Hyde Park Arts Center debuts fall exhibitions

A Super Sunday event attendee looks at Mary Porterfield’s ‘Pushing Back The Sea’ installation at the Hyde Park Art Center, 5020 S. Cornell Ave., Sept. 10. Marc Monaghan

Staff Writer

On Sunday afternoon, Sept. 10, the Hyde Park Arts Center, 5020 S. Cornell Ave., celebrated its fall exhibitions with the artists and the public as a part of their “Super Sunday” event.

Exhibitions for the season include Wall of Now: Children of the Wall, Front & Center, Materials Decoded, and Virtue of the Vicious.

The Wall of Now: Children of the Wall, is a mural project featured on the south side of the building facing South Cornell Avenue, and two other walls on the outside of the building.

The idea for a mural was inspired by the upcoming 50th anniversary of the “Wall of Respect” and from conversations had with street artists who said there is a lack of permission walls in the city of Chicago, according to Allison Peters Quinn, director of exhibitions and residency programs.

The “Wall of Respect,” erected on 43rd Street and Langley Avenue, was an outdoor mural project on the south side that was created in 1967 by visual artists. The artists were from a group called the Organization of Black American Culture.

The theme for the mural was “Black Heroes.”

Other sections of the wall were repainted and showcased images from the Civil Rights movement.

In 1971, the wall was damaged by fire and later demolished.

Permission walls are walls that owners have allowed for individual artists to use for their art. The walls are protected and will not be buffed or painted over.

“The plan is to think about what the current issues are today in Hyde Park, and on the South Side and Chicago overall, but what are people concerned about and how we can try to give some opportunity for communication about issues,” Peters Quinn said previously.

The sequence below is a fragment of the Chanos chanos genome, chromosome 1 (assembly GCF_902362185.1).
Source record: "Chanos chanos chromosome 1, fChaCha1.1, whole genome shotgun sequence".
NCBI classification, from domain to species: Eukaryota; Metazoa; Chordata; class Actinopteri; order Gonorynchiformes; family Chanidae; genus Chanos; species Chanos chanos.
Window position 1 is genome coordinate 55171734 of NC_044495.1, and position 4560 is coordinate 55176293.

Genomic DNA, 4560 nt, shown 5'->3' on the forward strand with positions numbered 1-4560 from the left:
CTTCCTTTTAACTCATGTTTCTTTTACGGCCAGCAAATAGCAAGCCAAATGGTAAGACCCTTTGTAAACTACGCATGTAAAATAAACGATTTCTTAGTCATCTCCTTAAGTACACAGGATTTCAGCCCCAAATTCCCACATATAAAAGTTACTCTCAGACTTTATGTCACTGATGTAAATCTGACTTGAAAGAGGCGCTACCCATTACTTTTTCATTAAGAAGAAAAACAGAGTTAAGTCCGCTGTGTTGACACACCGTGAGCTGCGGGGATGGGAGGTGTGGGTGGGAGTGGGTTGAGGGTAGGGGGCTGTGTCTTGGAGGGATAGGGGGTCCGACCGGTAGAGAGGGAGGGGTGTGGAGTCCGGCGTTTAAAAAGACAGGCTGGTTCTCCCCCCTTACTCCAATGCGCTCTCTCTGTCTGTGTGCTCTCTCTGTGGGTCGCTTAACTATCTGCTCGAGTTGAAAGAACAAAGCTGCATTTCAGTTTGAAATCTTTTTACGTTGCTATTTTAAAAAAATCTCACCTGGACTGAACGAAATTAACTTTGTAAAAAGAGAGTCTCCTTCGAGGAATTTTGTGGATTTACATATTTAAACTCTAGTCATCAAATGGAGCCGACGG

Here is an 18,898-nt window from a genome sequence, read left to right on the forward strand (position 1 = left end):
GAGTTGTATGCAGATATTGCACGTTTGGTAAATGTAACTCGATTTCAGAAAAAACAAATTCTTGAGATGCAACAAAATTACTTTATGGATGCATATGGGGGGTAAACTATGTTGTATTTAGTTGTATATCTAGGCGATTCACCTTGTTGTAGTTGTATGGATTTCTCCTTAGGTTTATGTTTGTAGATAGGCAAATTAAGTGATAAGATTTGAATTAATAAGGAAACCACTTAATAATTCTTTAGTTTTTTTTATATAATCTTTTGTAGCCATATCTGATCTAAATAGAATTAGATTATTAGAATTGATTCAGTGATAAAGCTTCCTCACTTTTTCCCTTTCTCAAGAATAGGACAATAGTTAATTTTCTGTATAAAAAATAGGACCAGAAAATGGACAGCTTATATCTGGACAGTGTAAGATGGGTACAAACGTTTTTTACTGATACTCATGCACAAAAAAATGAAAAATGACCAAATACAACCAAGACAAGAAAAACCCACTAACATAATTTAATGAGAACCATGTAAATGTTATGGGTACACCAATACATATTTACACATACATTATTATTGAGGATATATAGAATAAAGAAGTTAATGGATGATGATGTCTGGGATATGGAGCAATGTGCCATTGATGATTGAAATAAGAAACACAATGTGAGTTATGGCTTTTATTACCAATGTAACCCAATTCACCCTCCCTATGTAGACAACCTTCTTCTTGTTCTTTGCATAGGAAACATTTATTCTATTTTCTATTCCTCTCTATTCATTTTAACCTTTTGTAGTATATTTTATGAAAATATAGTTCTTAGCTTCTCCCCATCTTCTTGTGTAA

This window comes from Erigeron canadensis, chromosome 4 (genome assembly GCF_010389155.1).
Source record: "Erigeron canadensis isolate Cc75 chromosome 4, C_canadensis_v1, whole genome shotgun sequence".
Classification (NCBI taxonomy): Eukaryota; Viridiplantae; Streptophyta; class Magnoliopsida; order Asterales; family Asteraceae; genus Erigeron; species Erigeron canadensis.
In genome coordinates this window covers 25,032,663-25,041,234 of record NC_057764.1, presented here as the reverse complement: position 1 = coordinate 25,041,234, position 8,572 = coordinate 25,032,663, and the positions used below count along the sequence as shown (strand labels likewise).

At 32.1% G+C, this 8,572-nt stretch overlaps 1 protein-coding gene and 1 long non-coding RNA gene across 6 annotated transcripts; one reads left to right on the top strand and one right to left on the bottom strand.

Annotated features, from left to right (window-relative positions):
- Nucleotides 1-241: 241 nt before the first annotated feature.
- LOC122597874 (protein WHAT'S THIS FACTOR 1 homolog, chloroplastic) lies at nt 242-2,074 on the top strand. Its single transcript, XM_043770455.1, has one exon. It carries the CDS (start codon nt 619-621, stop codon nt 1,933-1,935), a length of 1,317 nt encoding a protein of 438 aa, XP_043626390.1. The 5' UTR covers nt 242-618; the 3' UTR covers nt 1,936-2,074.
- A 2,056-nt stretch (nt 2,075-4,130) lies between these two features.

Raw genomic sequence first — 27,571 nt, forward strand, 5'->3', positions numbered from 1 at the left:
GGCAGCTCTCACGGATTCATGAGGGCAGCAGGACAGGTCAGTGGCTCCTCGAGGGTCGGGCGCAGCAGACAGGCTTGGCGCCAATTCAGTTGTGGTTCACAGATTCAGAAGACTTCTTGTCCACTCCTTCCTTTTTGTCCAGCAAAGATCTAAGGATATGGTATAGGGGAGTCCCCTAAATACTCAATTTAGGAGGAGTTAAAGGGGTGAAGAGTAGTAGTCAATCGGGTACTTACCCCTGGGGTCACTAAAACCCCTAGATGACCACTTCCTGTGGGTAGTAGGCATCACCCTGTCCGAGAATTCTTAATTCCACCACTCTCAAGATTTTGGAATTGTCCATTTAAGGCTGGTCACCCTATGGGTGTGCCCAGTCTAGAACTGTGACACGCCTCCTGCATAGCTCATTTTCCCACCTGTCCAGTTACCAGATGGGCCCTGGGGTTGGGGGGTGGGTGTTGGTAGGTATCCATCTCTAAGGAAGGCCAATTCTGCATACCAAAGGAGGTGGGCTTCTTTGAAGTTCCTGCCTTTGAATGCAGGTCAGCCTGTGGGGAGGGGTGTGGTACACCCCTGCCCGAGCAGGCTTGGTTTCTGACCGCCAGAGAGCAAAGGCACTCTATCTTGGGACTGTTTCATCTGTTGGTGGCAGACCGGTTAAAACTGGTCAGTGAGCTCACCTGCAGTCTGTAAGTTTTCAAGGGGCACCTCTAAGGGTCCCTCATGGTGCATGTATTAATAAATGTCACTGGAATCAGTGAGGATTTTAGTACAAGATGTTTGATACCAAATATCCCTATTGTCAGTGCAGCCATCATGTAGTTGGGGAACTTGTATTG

Liz Lazdins, Miguel Aguilar, and Rahmaan Barnes are lead artists for the project. Lazdins is a Hyde Park-based artist.

Lavie Raven is a Chicago-based artist whose work is featured on the mural. He is a part of an organization called the University of Hip Hop. His portion of the mural celebrates hip hop as an “international activist phenomenon,” he said.

Artists in the community and teens who are enrolled in Hyde Park Arts Center programs have assisted with the mural.

The mission of the project is also to provide hope and resistance to the present landscape in contemporary politics.

Brothers Akihito (left) and Aoi Shigeno enjoy the koi sock puppets they made during the Super Sunday event at the Hyde Park Art Center, 5020 S. Cornell Ave., Sept. 10.Marc Monaghan

Subjects of the mural will include local hip-hop heroes such as Urbanized Music, Brickheadz breakdancers, and Kuumba Lynx founder Jacinda Villegas, according to the Arts Center.

The Hyde Park Arts Center will also celebrate the 50th Anniversary of the “Wall of Respect” by demonstrating a show of work by William Walker that is owned by Chicago State University.

Walker is one of the founders of the “Wall of Respect.”

The Hyde Park Arts Center was named as a community anchor site for the Chicago Architectural Biennial (CAB) this year.

The CAB is an architecture and design exhibition in North America.

The main exhibition at the Chicago Cultural Center, 78 E. Washington St., is free and open to the public from Sept. 16 through Jan. 7, 2018.

The Biennial’s theme this year is ‘Make New History.’

The CAB will launch this week in conjunction with EXPO Chicago, and Navy Pier’s annual art and design convention. CAB will feature 141 participants from 20 countries.

Community Anchors sites across the city will host Biennial-related programming.

The DuSable Museum of African-American History, 740 E. 56th Place, was also named as an anchor site.

Other sites include the Beverly Arts Center in the Beverly community, the DePaul Art Museum in Lincoln Park, the National Museum of Mexican Art in Pilsen, and the National Museum of Puerto Rican Arts and Culture in Humboldt Park.

The mural is one of three exhibitions at the Art Center partially supported by the CAB.

“We’re not paying homage to the Wall of Respect we are continuing that legacy. Many of those original walls, community walls were done illegally they weren’t sanctioned,” Raven said. “It was activists [and] artists who felt that the message needed to be sent about our culture. Many of us grew up watching the Wall of Respect as an example.”

The Hyde Park Arts Center aims to have the “Wall of Now,” be a living mural.